these barbies’ hairdos are better than yours
We meet the man making doll hair magic.
The world is wigging out for wigs, and not since the 18th century have they been so popular. As Nicki Minaj wisely claimed back in 2012, “every female in the game wears wigs”. Keira Knightley too has confessed to having secretly worn one for five years. Fellow enthusiast Sia actually serves more wig than face and Cardi B must’ve bought a warehouse to house her collection by now. Hell, even I’ve got a wig. But that’s another story.
Also big on the wig scene is Brazilian hairdresser, Rafinha Silva who started his wig making business after struggling to find a job in media. However, his clientele is a little different from the pop divas, supermodels, and drag queens the industry is used to, though you may still have heard of them. He makes them for your favourite plastic dream doll, Barbie. But this isn’t about coiffering your generic blonde updo, this is about creating diverse looks inspired by real women.
“When I create a doll I'm not idealising the perfect woman,” he tells i-D. “I'm trying to create a realistic beauty. That means she can have all kinds of hair.” Much like wig-making for living and breathing customers, the journey to a new ‘do is a long one. “The process of making a wig starts from the choice of hair model,” Rafinha tells i-D. “I then find the appropriate fibre for the type of cut chosen, whether that’s curly, short or smooth. After I have removed all the original strands of hair from the doll, I measure its head in order to make sure the wig is a perfect fit.”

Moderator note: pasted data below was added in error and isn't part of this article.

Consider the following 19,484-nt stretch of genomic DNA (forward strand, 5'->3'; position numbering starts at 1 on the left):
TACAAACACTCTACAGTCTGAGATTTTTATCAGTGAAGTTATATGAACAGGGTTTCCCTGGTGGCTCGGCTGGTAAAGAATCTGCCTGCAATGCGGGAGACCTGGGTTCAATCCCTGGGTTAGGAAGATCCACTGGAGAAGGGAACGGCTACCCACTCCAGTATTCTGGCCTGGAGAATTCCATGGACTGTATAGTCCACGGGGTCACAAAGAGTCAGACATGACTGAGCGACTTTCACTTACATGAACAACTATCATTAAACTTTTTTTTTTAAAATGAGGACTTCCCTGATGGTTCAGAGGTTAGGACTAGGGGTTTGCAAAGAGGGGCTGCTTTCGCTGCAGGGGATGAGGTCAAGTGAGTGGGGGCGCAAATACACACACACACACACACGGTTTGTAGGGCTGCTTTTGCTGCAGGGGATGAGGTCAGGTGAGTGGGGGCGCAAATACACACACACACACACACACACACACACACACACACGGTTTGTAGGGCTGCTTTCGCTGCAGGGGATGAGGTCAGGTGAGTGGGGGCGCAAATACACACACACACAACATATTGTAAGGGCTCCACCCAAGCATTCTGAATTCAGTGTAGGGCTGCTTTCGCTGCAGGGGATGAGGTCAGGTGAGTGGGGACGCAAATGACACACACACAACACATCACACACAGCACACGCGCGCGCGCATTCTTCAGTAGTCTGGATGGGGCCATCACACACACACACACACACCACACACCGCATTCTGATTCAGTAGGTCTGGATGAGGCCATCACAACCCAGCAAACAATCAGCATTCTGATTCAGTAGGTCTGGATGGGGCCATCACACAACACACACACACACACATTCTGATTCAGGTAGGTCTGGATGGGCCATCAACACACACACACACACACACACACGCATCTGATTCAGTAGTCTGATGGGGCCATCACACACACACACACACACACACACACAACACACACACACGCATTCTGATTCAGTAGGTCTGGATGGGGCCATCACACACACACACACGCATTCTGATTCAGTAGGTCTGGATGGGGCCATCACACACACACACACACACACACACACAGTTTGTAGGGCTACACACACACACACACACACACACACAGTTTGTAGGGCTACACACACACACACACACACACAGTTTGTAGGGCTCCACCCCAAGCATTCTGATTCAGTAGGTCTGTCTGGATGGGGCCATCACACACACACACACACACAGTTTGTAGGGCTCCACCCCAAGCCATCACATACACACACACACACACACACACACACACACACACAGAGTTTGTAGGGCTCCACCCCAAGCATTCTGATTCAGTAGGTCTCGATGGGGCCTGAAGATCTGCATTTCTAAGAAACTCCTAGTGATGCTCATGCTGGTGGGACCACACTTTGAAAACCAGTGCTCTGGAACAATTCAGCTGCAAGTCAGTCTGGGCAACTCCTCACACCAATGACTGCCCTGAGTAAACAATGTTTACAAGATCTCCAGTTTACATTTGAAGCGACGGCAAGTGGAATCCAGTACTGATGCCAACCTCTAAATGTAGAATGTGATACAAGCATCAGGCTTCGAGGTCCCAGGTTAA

Rafinha often does their make-up too, though he doesn’t consider himself a make-up artist, more of a “plastic artist”. These make-overs tend to be more make-unders, given the unrealistic features of factory painted Barbie faces. “When I think of beauty, I think of diversity. Different hair texture, eye colour, unique facial features and expressions really bring out the beauty in each doll.”
After being inspired during his childhood by his mother, who was always changing her hair colour and style, Rafinha realised beauty comes from individuality, something that is reflected in his work. “The make-up massively varies according to the doll owner’s wishes,” he says. “Sometimes I’ll remove all the original painting from the factory, other times the client asks only to change the lipstick or the eyebrows, or just apply some eyelashes.”
Over the years, Barbie has been criticised for promoting unrealistic standards of both beauty and body image. As well as the matter of diversity or lack thereof. But Rafinha’s work is (un)living proof that we can break the restrictive Barbie mould. “I can not find an explanation for what I do,” he says. “It is part of me, and I am part of it, and am very grateful.”
This article originally appeared on i-D UK.